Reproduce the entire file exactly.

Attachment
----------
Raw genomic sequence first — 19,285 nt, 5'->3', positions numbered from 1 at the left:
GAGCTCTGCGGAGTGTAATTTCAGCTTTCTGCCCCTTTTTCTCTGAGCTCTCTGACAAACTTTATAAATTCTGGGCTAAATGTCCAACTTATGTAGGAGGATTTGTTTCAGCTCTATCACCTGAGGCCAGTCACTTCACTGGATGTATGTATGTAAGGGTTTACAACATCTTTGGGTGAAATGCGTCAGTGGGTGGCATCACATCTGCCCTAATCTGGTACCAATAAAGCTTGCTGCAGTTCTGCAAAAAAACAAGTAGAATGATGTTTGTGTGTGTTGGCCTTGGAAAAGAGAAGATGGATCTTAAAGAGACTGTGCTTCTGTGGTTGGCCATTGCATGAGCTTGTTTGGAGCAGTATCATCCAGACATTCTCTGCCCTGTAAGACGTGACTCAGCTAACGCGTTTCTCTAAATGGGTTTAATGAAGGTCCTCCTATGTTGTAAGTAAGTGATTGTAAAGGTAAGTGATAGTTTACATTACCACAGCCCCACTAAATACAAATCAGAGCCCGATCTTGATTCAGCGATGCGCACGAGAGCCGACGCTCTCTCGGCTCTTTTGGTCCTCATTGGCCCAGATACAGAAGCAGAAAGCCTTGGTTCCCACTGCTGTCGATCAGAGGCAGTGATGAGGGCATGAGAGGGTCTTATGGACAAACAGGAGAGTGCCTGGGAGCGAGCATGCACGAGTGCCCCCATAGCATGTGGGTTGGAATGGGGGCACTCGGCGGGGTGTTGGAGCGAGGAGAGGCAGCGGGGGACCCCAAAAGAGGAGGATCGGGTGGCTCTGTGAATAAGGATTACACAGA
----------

Raw genomic sequence first — 19,285 nt, 5'->3', positions numbered from 1 at the left:
GAGCTCTGCGGAGTGTAATTTCAGCTTTCTGCCCCTTTTTCTCTGAGCTCTCTGACAAACTTTATAAATTCTGGGCTAAATGTCCAACTTATGTAGGAGGATTTGTTTCAGCTCTATCACCTGAGGCCAGTCACTTCACTGGATGTATGTATGTAAGGGTTTACAACATCTTTGGGTGAAATGCGTCAGTGGGTGGCATCACATCTGCCCTAATCTGGTACCAATAAAGCTTGCTGCAGTTCTGCAAAAAAACAAGTAGAATGATGTTTGTGTGTGTTGGCCTTGGAAAAGAGAAGATGGATCTTAAAGAGACTGTGCTTCTGTGGTTGGCCATTGCATGAGCTTGTTTGGAGCAGTATCATCCAGACATTCTCTGCCCTGTAAGACGTGACTCAGCTAACGCGTTTCTCTAAATGGGTTTAATGAAGGTCCTCCTATGTTGTAAGTAAGTGATTGTAAAGGTAAGTGATAGTTTACATTACCACAGCCCCACTAAATACAAATCAGAGCCCGATCTTGATTCAGCGATGCGCACGAGAGCCGACGCTCTCTCGGCTCTTTTGGTCCTCATTGGCCCAGATACAGAAGCAGAAAGCCTTGGTTCCCACTGCTGTCGATCAGAGGCAGTGATGAGGGCATGAGAGGGTCTTATGGACAAACAGGAGAGTGCCTGGGAGCGAGCATGCACGAGTGCCCCCATAGCATGTGGGTTGGAATGGGGGCACTCGGCGGGGTGTTGGAGCGAGGAGAGGCAGCGGGGGACCCCAAAAGAGGAGGATCGGGTGGCTCTGTGAATAAGGATTACACAGA